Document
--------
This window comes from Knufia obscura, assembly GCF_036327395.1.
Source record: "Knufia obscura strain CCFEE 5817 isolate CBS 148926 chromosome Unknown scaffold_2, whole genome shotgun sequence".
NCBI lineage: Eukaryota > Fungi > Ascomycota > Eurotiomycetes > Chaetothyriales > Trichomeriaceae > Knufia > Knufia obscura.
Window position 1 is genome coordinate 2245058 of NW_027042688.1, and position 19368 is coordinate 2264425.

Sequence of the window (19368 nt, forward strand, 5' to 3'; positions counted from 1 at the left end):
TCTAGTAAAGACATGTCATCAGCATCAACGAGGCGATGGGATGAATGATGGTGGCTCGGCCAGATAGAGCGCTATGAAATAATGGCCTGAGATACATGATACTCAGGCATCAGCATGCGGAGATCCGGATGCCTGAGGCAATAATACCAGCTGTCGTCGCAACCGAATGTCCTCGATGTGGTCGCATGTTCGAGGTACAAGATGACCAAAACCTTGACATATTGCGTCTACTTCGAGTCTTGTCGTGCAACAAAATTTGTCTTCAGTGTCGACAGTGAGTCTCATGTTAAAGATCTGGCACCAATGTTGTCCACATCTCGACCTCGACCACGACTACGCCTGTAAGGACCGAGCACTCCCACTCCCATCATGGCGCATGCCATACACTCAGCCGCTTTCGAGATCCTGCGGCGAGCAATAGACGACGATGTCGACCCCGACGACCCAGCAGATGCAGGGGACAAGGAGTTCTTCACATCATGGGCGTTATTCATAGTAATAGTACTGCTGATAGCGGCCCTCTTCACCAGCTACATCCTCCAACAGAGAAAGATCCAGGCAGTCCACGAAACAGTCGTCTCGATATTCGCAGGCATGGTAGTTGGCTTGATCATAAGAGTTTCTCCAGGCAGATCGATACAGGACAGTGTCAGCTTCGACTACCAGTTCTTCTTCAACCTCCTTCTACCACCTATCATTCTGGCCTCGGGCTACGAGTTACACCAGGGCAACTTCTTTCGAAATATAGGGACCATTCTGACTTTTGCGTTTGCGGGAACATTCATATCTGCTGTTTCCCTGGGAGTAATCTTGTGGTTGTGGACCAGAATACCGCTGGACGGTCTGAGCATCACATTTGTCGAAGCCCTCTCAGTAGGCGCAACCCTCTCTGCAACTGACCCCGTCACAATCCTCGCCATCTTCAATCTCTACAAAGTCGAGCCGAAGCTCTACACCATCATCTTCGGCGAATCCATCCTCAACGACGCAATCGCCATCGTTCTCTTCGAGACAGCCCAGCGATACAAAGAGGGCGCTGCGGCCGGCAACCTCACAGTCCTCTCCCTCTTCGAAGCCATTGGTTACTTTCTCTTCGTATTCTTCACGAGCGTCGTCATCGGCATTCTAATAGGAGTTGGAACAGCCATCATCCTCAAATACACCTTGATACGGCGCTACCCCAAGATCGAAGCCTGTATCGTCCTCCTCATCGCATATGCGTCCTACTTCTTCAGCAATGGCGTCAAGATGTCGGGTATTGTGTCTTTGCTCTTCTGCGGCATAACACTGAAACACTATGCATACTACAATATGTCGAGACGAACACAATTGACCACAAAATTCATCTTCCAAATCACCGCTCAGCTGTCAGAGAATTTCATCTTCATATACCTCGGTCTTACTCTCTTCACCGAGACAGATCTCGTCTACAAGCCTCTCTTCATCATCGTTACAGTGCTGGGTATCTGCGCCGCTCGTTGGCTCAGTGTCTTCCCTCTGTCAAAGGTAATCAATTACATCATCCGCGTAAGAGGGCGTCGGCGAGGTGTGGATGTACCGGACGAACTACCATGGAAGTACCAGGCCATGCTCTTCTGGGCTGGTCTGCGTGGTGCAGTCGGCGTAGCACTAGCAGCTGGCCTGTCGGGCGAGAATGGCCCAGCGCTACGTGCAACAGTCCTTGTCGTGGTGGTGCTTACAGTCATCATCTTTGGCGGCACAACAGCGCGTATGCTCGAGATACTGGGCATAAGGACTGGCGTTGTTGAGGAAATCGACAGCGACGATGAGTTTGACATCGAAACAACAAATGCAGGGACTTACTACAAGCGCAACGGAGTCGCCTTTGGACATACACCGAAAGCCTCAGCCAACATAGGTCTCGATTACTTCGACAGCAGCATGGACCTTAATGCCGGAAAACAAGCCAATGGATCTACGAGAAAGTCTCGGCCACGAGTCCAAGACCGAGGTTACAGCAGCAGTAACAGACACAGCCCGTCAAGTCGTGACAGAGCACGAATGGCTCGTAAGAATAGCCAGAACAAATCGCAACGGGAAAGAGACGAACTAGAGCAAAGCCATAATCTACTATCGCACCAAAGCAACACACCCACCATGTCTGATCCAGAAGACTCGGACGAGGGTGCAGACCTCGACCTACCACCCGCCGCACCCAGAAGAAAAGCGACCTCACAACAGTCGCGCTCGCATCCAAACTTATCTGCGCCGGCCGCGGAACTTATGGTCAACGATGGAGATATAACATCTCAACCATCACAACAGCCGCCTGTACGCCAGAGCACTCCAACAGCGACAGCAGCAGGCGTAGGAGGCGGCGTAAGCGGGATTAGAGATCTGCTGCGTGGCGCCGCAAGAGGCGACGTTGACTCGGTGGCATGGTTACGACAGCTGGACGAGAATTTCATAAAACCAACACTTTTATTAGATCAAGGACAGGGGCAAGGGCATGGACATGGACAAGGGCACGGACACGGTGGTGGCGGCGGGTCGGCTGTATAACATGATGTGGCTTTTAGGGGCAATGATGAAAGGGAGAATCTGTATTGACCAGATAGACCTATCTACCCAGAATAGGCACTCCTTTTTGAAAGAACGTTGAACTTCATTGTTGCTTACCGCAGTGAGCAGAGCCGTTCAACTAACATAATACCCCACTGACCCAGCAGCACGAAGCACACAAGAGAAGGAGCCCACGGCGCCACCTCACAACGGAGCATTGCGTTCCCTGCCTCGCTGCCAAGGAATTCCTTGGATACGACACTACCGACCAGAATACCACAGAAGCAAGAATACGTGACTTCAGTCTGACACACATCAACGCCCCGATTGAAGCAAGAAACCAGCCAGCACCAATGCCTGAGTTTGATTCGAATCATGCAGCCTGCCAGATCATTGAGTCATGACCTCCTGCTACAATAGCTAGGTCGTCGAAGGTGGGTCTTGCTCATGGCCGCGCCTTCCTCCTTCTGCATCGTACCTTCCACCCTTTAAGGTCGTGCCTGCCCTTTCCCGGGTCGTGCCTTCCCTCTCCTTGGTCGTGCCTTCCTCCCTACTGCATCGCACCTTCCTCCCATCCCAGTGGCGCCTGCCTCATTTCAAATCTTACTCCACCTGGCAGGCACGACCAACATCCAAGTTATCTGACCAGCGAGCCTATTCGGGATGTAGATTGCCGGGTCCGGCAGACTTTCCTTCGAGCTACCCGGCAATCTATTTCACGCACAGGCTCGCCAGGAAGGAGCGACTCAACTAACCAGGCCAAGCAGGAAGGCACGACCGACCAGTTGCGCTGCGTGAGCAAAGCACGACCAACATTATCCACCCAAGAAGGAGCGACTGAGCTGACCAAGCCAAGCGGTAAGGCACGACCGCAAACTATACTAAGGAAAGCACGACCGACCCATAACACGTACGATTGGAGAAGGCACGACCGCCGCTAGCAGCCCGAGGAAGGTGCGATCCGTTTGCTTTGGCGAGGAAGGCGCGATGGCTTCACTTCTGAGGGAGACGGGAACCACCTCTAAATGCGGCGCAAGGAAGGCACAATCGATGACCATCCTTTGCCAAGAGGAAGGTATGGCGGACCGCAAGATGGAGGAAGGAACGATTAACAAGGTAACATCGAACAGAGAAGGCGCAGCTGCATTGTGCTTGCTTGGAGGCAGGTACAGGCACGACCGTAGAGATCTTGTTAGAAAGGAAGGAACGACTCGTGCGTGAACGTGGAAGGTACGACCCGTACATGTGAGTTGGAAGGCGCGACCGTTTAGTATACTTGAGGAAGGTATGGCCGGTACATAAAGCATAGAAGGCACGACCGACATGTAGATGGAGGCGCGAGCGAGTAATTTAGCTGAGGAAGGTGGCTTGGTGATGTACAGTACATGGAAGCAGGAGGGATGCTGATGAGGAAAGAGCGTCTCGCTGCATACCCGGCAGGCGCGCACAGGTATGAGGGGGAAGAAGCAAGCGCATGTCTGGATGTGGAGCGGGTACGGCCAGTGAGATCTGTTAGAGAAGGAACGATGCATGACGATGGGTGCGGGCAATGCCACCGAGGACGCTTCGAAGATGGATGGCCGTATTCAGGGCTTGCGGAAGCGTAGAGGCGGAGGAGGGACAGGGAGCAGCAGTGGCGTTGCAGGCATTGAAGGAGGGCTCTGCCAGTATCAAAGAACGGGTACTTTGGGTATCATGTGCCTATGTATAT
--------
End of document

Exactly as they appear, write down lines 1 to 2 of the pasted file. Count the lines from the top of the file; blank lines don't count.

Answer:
This window comes from Knufia obscura, assembly GCF_036327395.1.
Source record: "Knufia obscura strain CCFEE 5817 isolate CBS 148926 chromosome Unknown scaffold_2, whole genome shotgun sequence".